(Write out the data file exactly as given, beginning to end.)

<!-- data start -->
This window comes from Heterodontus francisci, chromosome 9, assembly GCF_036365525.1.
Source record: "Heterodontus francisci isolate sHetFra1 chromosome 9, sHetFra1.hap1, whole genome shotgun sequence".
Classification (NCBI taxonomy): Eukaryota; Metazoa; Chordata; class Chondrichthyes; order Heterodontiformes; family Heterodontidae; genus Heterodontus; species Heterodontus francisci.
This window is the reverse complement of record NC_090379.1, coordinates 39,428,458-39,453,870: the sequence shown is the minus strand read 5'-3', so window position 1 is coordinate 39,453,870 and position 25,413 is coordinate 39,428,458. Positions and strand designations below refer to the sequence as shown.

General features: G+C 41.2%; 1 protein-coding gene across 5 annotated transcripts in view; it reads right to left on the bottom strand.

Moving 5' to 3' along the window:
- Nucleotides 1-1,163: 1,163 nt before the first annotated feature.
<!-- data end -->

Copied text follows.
This window comes from Heterodontus francisci, chromosome 9, assembly GCF_036365525.1.
Source record: "Heterodontus francisci isolate sHetFra1 chromosome 9, sHetFra1.hap1, whole genome shotgun sequence".
Classification (NCBI taxonomy): Eukaryota; Metazoa; Chordata; class Chondrichthyes; order Heterodontiformes; family Heterodontidae; genus Heterodontus; species Heterodontus francisci.
This window is the reverse complement of record NC_090379.1, coordinates 39,428,458-39,453,870: the sequence shown is the minus strand read 5'-3', so window position 1 is coordinate 39,453,870 and position 25,413 is coordinate 39,428,458. Positions and strand designations below refer to the sequence as shown.

General features: G+C 41.2%; 1 protein-coding gene across 5 annotated transcripts in view; it reads right to left on the bottom strand.

Moving 5' to 3' along the window:
- Nucleotides 1-1,163: 1,163 nt before the first annotated feature.